PLACARD-BEARING students from the University of the Philippines trooped to the Department of Environment and Natural Resources in Quezon City Monday to seek full disclosure of its mining audit that led to the closure and suspension of 28 big mining companies.
The students, members of the UP Mining Engineering Society (UP Miners) called on Environment Secretary Gina Lopez to lift her order to shut down 23 mining companies and suspend five others, saying this would mean unemployment for new graduates of mining engineering, geology, metallurgical engineering and other affected fields.
“We, the University of the Philippines Mining Engineering Society, reiterate our stance and advocacies toward responsible mining and call for transparency in the process of the mining audit done by the Department of Environment and Natural Resources,” the group said in a statement.
“For as long as the transparency of the mining audit remains inaccessible, as future engineers, we shall keep invoking our right to access detailed information regarding the said mining audit in order for us to know what needs to be improved in the industry and to aid in the advancement of the profession towards environmental protection so as to avoid the suspension of more mining companies compromising jobs and Filipino families.”
Krist Jan Separa, a graduating UP mining student, said DENR’s closure and suspension orders could mean the loss of employment opportunities for future miners.
“As students of the University of the Philippines, we uphold honor, excellence, and the values of responsible mining. We thus challenge the government to do the same,” UP Miners said.
The UP students challenged the credibility of the agency’s audit, led by Undersecretary Leo Jasareno, former Mines and Geosciences Bureau director, noting that even mine sites with an international ISO-14001 certification acquired after over almost a year of audit did not pass with the DENR audit team, which included non-experts and anti-mining advocates.
Some students from the Adamson University, and members of the Coalition of Mine Workers, Lepanto Consolidated Mining Co. and Benguet Corp. joined the rally.
Danilo Calimlim, 63, a mining worker for Benguet Corp. and president of the Mine Workers League, said he cannot stand to see fellow miners suffer social injustice.
“We are supervised by mining engineers in our operations. We are bona fide residents near the mine sites. Why would we allow irresponsible mining? The mining audit team Lopez tasked to audit was composed of anti-mining advocates. She should allow us to be represented to strike a balance,” he said.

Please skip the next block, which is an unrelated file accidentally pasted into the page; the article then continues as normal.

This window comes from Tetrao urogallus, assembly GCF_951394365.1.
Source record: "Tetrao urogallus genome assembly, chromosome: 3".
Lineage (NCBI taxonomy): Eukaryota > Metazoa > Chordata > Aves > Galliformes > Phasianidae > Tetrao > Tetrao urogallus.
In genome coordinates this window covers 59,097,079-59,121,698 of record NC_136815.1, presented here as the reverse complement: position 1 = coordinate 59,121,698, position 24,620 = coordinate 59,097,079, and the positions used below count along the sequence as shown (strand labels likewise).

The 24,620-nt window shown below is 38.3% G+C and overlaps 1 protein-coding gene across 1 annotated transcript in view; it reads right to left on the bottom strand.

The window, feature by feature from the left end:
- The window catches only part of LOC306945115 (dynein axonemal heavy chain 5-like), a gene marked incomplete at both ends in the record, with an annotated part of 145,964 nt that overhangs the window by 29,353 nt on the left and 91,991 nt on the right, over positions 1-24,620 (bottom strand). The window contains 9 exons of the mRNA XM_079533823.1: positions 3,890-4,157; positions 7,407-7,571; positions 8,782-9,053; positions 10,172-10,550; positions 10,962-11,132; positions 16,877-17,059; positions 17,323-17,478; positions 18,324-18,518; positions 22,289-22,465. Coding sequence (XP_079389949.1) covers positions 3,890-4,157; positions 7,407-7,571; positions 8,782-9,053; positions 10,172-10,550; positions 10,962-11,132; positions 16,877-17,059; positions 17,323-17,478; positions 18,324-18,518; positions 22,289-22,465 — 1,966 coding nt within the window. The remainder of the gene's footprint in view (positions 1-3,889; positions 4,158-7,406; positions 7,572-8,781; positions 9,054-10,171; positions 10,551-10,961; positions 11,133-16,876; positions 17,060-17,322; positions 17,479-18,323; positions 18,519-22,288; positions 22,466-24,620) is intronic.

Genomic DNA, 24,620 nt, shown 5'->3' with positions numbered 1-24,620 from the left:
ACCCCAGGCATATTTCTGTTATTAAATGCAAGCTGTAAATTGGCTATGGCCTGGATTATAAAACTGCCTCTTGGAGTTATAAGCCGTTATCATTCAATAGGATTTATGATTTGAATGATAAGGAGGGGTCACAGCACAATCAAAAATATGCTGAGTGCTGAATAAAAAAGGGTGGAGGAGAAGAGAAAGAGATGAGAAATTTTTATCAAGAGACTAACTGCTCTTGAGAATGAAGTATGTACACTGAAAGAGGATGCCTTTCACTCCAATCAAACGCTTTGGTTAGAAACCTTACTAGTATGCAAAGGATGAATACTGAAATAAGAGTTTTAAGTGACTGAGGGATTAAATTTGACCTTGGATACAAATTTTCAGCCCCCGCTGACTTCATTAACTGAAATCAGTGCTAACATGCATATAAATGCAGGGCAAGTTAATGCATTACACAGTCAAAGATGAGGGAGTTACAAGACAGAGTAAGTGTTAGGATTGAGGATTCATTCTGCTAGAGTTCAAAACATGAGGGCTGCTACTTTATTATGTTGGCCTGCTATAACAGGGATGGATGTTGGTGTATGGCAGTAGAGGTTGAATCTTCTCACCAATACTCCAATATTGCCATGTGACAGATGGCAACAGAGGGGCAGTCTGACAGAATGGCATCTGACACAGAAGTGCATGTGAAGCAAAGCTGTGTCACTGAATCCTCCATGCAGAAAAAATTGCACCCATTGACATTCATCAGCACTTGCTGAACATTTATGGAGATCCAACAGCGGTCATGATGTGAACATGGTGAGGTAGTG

About P10.1 billion in taxes was generated from the mining industry in 2015.
The mining operations ordered closed down or suspended account for 46 percent or P4.6 billion of these tax revenues, according to the Chamber of Mines of the Philippines.
The chamber said Monday it would file its opposition against Lopez’s appointment as Environment secretary.
The group said its opposition to her confirmation is based on her recent actions and pronouncements, which showed “undeniable bias against and antagonism towards large-scale mining, rendering her unfit and incapable of a responsible, fair, just and balanced implementation of the Constitution, the Philippine Mining Act and related laws and regulations, and of upholding personal interest and advocacies over public interest.”
“In the pursuit of her agenda to discredit and marginalize the mining industry, Lopez has shortcut legal and administrative processes, disregarded vested rights and even ignored the sanctity of contracts between the government and its mining contractors,” the chamber added.
President Rodrigo Duterte reappointed Lopez as DENR secretary after she was bypassed by the Commission on Appointments.
The chamber said, however, that Lopez does not have the administrative experience and competence to lead the DENR.
The chamber on Monday assured President Duterte that they will fully rehabilitate mined out areas.
“We assure the President that CoMP members in CARAGA and nationwide are committed to rehabilitate mined out areas to comply with existing laws,” said chamber chairman Artemio Disini.
“These areas will be converted into lands productive for the communities even long after the mines are gone,” Disini said.
Years before closure, mining companies set up a Final Mine Rehabilitation Decomissioning Fund deposited in government accredited banks to be used in the mine’s rehabilitation as determined by studies and approved by the DENR, local government units and all the affected communities and stakeholders, the chamber said.
Two weeks ago, Lopez announced that out of the 41 operating metallic mines in the country, 23 were up for closure, five will be suspended and only 12 passed the mining audit.